Me personally despises banks and would not invest in them directly. They all do questionable things at times, but WFC has been one of the more unethical ones time and time again, as many of us know by their various lawsuits and settlements. I don't trust WFC farther than I could throw them ... and the rest of the banking world ain't far behind them in my level of trust as an investment. They may pay nice divs but I still don't trust them or their accounting practices.
If i wanted a financial stock of some sort, I'd look at some of the better investment managers - TROW, LAZ - than a bank.
Toadfish - If your looking for cap gains over time look at MA or V. For varying dividends an index or ETF as suggested plus look at a more risky CEF for even higher varying dividends. Invest in financials on the fringes also as suggested rather then individual bank stocks which are subject to greater government regulation. You never need another risk factor while investing unless there’s a greater reward (not based on hope or what you think) for your investment. Consider the plight of the banking industry this century so far.
I started a small position fairly recently based on cheapness, the good CCAR results and capital return plans (13.3% planned increase in the dividend to $.51/quarter at current price would yield 4.5%; over 10% of market cap to be bought back over the next year at cheap prices).
On the earnings call it sounded like their risk management and compliance costs will stay elevated the rest of 2019 and 2020, instead of declining as apparently the market expected. They still need to find a permanent CEO. Hopefully one with integrity and banking sense can be found.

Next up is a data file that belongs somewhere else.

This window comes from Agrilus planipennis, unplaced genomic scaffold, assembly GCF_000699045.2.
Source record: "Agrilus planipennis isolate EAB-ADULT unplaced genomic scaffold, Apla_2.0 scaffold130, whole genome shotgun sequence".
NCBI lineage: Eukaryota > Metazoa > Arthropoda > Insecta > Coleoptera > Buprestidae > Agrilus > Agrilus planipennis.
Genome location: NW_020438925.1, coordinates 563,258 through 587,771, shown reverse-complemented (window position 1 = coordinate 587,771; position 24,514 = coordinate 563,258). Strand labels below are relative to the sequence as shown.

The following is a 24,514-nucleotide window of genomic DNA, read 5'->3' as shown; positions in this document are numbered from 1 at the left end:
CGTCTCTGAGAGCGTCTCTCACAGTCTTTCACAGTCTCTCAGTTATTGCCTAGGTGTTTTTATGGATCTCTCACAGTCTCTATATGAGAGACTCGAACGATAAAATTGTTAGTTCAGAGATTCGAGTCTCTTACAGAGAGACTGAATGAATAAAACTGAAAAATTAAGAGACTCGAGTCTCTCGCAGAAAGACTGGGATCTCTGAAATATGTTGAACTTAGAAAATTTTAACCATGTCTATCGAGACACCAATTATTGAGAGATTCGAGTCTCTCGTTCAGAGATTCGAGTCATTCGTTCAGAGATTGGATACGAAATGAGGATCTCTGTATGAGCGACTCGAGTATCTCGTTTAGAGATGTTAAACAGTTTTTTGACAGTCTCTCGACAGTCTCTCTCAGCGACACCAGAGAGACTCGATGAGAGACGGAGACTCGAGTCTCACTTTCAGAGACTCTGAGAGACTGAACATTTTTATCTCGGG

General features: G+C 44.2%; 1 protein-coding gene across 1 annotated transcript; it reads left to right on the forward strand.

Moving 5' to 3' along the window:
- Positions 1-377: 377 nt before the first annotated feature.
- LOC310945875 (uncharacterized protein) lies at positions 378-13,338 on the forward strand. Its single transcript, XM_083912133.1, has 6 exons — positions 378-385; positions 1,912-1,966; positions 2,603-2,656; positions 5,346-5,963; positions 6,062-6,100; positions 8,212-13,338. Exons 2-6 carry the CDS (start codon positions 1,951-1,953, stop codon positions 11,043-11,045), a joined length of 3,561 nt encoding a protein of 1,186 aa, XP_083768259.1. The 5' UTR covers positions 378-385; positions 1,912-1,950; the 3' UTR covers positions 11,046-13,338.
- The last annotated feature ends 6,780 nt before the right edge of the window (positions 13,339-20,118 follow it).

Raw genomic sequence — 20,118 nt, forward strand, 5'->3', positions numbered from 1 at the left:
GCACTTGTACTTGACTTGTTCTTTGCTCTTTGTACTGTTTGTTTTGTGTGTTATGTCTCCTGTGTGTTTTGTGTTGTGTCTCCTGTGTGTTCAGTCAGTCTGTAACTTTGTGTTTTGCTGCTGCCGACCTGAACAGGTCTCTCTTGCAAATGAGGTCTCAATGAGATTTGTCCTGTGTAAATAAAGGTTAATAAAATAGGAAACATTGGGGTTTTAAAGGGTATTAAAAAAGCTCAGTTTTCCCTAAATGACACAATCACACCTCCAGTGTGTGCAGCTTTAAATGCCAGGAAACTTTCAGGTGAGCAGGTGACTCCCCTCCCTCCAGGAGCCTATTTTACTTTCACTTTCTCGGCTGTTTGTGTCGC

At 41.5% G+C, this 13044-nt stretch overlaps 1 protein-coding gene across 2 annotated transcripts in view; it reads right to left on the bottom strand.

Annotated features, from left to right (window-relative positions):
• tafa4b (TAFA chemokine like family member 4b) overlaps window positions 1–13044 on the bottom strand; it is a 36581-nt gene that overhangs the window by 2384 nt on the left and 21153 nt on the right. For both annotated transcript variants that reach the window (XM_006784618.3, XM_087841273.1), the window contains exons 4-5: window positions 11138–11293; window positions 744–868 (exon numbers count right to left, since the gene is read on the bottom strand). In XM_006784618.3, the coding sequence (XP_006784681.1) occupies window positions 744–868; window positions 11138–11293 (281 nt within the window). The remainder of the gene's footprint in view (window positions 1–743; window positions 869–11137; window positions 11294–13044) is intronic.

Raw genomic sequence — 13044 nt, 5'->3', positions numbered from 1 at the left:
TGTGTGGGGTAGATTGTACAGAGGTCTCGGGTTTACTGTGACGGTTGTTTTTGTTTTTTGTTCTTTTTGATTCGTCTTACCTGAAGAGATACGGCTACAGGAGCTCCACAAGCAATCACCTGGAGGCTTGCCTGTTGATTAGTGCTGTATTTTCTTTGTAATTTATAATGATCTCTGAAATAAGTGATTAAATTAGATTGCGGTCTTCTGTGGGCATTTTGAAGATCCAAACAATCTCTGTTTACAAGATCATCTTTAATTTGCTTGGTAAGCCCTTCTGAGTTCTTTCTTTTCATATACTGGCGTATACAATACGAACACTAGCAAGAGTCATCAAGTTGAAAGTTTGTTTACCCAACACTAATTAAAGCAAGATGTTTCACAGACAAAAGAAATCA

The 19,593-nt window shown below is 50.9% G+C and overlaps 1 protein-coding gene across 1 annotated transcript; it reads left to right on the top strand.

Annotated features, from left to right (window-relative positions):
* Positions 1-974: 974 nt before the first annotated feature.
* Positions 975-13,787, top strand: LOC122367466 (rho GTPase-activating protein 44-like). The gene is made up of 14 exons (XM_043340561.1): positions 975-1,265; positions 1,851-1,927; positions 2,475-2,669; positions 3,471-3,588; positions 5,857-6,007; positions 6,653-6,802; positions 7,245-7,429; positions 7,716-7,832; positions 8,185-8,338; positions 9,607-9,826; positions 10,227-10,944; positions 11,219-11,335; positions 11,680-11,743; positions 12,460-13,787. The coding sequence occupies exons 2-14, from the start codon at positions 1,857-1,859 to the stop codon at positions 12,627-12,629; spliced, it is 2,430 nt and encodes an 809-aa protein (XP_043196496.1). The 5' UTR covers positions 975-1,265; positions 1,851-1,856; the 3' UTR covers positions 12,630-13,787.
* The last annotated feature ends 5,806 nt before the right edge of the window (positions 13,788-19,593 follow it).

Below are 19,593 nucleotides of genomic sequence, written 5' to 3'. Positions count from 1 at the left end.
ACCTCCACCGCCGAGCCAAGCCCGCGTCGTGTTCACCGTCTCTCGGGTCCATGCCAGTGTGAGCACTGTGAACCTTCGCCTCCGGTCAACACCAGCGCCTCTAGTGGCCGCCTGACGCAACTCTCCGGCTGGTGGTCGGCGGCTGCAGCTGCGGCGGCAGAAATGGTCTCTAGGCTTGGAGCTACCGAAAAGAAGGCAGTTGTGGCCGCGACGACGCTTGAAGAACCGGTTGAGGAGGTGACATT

My bet is they won't go out of business and they will eventually get the ship righted. Banks are now highly regulated and safer than they've been in decades. Even given that, they trade at half the P/E of most regulated utilities. It may take a while, but surely there is some value here.
Another part of my rationale was reducing my overweight in expensive stocks that benefit from lower interest rates: utilities, property REITs, and staples. If we ever get strong economic growth and WFC loses their asset cap and gets their compliance expenses behind them, it should benefit. So I consider it a hedge against my defensive high yielders.
A new CEO and getting the asset cap lifted will likely unlock a fair amount of appreciation. The bank's focus on the American general public (vs. other large banks) is appealing - especially considering the good shape most American consumers are in. To point an example, WFC had a nice uptick in auto origination in 2Q, up 43%.
WFC divs. You decide how you wa
For 15 years I banked with WFC. Few years back I totally moved to different banks. I can see that WFC service and technology is very inferior. I am not sure new CEO can turnaround things. Turnarounds are hard.
What do value investors on this forum think of this value opportunity?
I bought some WFC a couple weeks ago when it was under $24.00. But I have had my account there for so long, and really dislike them. I woke up the next morning feeling sick that I actually owned WFC and sold it all.
During my buying frenzy in March - Apr I bought a few shares of WFC here and there. I decided that if I was going to own a bank stock I would rather buy JPM. Plus, I'm a bit concerned about their dividend, and the amount they were setting aside for loan loss reserves. Overall, I was not sleeping well with this in my portfolio, so I sold, ended up with a loss of around $120. Might turn out to be a bad move financially, but I am sleeping better, and didn't even have to order a My Pillow from Mike Lindell...
I would add some more JPM and WFC at a low low price. If buying for dividend would figure on a 50% cut down the road, but guess they will raise it back as soon as they can.